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The New York herald. [volume] (New York [N.Y.]) 1840-1920, January 28, 1876, Image 4

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NEW YORK HERALD
BROADWAY AND ANN STREET.
JAMES GORDON BENNETT.
PROPRIETOR.
THE DAILY HERALD, published every
day in the year. Four cents per copy.
Twelve dollars per year, or one dollar per
month, free of postage.
All business, news letters or telegraphic
despatches must be addressed New Iob*
HHULD.
Letters and packages should be properly
sealed.
Rejected communications will not be re
tamed.
PHILADELPHIA OFFICE NO. Ill SOUTH
SIXTH STREET.
LONDON OFFICE OF THE NEW YOKK
HERALD?NO. 4C FLEET STREET.
PARIS OFFICE?AVENUE DE L'OPERA.
Subscriptions ami advertisements will be
received and forwarded on the same terms
as in New York.
VOLUME XL1 NO. 28
"amusements to-night.
ROW Eft v THEATRE.
UNCLE TOM S CAHI^atSPJd. Mre. G. C Howard.
PARISIAN VARIETIES.
VARIETY, at a p. m.
SAN FRANCISCO MINSTRELS, at 8 P. M
wood's" museum.
DONALD McKAY. at b P.M. Oliver Doud iiyrou. Matinoe
at 1 P M.
OLOBE 'illEATRE.
VARIETY, at S P. M.
BOOTH'S TIIRVTRE.
JULIUS CJE8AR, alhP. M Mr. Lawrence Barrett.
THEATRE COM 1 QUE.
VARIETY at 8 P. M.
GERMANIA THEATRE.
NEMESIS, at 3 P. M.
THIRD avenue THEATRE.
VARIETY, at S P. M.
WALLACE'S THEATRE
MARRIED IN HASTE, at S P M. Mr. latter Wallack.
ACADEMY OK MUSIC,
NORMA, at S P. M. Mile. Tttlene
TIVOLI THEATRE.
VARIETY, ot 8 r. M.
COLOSSEUM,
r AN OSAMA, 1 to 4 P. M and 7.SO to 10 T. M.
EAGLE THEATRE.
VARIETY , at 8 P. M.
BROOKLYN THKATRE.
ROMANCE OK A POOR YOUNG MAN, at 8 P.M. Mr
nl Datable.
TONY PASTOR'S NKAV THEATRE.
VARIETY, at 8 P. M. Matins at 2 P. M
UNION SQUARE TUBATRP.
ROSE MICHEL, at 8 P. M.
OLYMPIC THEATRE.
VARIETY, at 8 P. M.
FIFTH AYENUE~THEATRE.
TIQCE, at 8 P. M. Panujr Davenport.
THIRTY FOlTtTII STRF.ET OPERA HOUSE.
VARIETY, at * P. M.
WITH SUPPLEMENT.
NEW Vims, FRm.tr. i.'.MMiV i1 1'Tf,
From our reports this morning th* probabilities
are t/uit the weather to-day will be slightly vounner
and partly cloudy.
The Herald by Fast Mail Trains.?Xewsdealers
and the public will be supplied with the
Daily, Weekly and Sunday Herald, free of
postage, by sending their orders direct to this
orfice.
Wall Street Yesterday.?The Granger
stocks were the feature, and an advance is
recorded in St. Paul and Northwest. Gold
was steady at 112 7-8 a 113. Money on call
loaned i\t 5 a 4 per cent. Government bonds
were very strong. Railway bonds were also
in active demand at higher prices.
The Gm Nuns Act was repealed unanimously
by the State Senate yesterday. It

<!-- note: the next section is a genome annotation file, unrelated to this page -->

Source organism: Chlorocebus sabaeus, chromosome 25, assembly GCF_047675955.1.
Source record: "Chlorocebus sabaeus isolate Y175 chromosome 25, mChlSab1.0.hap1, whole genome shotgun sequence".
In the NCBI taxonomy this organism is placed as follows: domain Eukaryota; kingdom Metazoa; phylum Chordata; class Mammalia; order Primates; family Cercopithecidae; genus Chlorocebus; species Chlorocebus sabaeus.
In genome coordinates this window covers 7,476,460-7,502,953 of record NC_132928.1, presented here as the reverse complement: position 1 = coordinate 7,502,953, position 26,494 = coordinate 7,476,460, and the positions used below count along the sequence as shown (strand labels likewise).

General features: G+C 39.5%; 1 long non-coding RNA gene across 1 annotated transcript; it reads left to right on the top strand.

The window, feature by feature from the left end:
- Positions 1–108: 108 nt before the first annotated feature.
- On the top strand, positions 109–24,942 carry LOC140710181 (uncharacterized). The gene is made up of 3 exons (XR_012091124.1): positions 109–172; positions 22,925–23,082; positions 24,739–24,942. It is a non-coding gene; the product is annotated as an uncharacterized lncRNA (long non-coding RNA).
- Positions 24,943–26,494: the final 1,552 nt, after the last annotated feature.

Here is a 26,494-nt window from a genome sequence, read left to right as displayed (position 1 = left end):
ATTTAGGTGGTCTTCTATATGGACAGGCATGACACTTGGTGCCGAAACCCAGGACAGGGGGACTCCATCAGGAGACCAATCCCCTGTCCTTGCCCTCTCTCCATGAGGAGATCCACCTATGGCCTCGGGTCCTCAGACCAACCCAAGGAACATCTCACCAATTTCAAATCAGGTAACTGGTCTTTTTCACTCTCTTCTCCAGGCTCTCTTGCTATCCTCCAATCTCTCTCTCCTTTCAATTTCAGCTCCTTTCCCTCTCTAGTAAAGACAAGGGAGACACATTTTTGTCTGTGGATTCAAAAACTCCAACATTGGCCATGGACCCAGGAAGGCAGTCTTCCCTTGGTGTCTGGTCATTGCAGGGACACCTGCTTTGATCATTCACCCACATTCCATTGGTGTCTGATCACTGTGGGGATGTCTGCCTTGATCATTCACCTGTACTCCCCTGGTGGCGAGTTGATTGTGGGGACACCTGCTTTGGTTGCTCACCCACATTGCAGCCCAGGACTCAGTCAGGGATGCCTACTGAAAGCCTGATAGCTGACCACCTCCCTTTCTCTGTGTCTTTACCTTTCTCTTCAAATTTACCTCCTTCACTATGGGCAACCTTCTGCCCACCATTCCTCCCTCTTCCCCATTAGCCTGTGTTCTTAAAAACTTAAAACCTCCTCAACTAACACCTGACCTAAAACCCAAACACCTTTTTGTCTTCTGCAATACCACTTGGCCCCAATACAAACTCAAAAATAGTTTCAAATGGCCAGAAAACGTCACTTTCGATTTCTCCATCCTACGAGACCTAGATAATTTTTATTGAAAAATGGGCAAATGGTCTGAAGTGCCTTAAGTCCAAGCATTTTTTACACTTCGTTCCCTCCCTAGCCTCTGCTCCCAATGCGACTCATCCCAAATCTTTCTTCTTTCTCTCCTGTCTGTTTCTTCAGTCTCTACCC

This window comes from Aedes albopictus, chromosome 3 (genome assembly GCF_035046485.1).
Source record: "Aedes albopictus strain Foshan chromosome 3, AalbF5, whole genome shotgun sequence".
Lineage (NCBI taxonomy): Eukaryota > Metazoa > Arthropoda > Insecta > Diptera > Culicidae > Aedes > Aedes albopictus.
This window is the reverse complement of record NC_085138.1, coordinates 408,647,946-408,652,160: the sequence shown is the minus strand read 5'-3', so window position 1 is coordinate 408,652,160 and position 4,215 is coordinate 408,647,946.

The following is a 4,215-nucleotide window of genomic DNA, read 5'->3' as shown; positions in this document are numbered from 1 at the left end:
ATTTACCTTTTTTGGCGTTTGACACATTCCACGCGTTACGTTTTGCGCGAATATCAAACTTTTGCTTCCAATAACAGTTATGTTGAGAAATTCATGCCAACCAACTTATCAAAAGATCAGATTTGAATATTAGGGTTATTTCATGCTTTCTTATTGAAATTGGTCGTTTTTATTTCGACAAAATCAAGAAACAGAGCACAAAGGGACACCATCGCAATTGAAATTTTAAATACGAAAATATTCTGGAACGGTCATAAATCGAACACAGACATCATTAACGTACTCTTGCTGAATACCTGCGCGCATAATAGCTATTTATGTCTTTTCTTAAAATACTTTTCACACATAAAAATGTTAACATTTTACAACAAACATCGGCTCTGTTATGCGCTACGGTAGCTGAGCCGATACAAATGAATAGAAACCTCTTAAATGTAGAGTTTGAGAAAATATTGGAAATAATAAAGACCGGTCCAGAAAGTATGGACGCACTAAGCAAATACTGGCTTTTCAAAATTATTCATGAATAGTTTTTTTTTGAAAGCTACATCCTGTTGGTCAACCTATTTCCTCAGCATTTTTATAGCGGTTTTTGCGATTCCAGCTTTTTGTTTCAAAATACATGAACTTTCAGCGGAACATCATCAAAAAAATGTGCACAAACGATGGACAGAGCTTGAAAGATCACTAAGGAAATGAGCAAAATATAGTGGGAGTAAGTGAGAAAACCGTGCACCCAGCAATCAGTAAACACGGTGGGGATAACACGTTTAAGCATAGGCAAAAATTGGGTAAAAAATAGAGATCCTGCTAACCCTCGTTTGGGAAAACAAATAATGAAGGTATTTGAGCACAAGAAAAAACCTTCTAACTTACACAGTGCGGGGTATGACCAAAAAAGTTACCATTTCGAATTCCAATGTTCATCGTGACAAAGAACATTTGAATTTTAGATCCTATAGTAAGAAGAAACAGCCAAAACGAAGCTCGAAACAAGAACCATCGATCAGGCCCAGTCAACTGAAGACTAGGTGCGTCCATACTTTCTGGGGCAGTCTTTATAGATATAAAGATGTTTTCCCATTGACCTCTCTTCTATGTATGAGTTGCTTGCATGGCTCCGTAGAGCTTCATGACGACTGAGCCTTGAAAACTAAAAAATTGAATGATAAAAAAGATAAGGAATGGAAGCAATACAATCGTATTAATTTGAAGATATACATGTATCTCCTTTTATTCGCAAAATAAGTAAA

coald not "come to time" after Morrissey's
"knockdown."
TheLonsdale Strike appears to be ended,
the men resolving to return to work on Monday.
They have lost three weeks wages and
have gained nothiDg.
The Fine Art of Bukolabt was exemplified
in the Northampton Bnnk robbery.
Twenty-five thousand dollars reward should
stimulate the police to match their skill
against these daring thieves.
The Bill defining the validity of certain
pro-emption and homestead entries of public
lands, where the titles appear to conflict
with railroad grants, was passed by the
United States Senate yesterday.
TnE House of Representatives discussed
the bill amending the law for sending obscene
matter through the mails. An animated debate
took place tending to show the loose
wording of the amendments, and the bill was
recommitted.
How rne Army Expenses can be reduced
without reducing the fighting force of the
arrny is examined in a Washington letter in
another jairt of the Herajj>. Jndicions
economy is one thiug, but simply chopping
oW so much of tbt> force to cut down so much
expense is an absurdity.
The Teace 1'art y in Austria aims vaguely
at European disarmament, if we may judge
from the movement to consider a reduction
of the imperial forces and to engage an international
congress to disenss the matter
further. It is too soon. The bayonets have
not yet drunk blood enough.
Bavaria has been warned from Berlin not
to exempt priests and ecclesiastical students
jTrom the conscription. A Capuchin friar in
full military uniform is among the luxuries
which the profane look forward to, and we
do not wonder that the 1*1 tramontanes are
looking for a compromise on the Falk laws.
The Red Spectre is the weujion of absolutism
in Germany and rcactionism in
France, whereby timid legislators are frightened
into placing fresh manacles upon free
thought and action. The majority in the
Reichstag, however, does not seem to have
been much terrified by Count von Eulenburg's
picture of the coming of "the Rod Republic
with Communism and Atheism," for
they rejected the amendments to the Criminal
Code which Frince Bismarck has framed.
Contradictory Reports from the theatre
of the Herzegovinian rebellion make it very
difficult to say how the victory is turning.
On Tuesday the insurgents report that they
defeated three thousand five hundred Turks,
and a Vienna despatch states that on
Wednesday the Turks swept the insurgents
before them. It might be possible to reconcile
these statements if we were certain tlicy
did not refer to the same engagement.
Whether the Mussnlmans were coming tc
the succor of Trebigne or were engaged in t
aortie therefrom is not plain from either ro.
port Another engagement, with a Turkisl
"victory, is reported, which may lie identical
with that in the Viennese despatch.
I,
nkw rcrra
1 RMr(k?i(?tloa of th* Rrpabllrtn Pnrtjr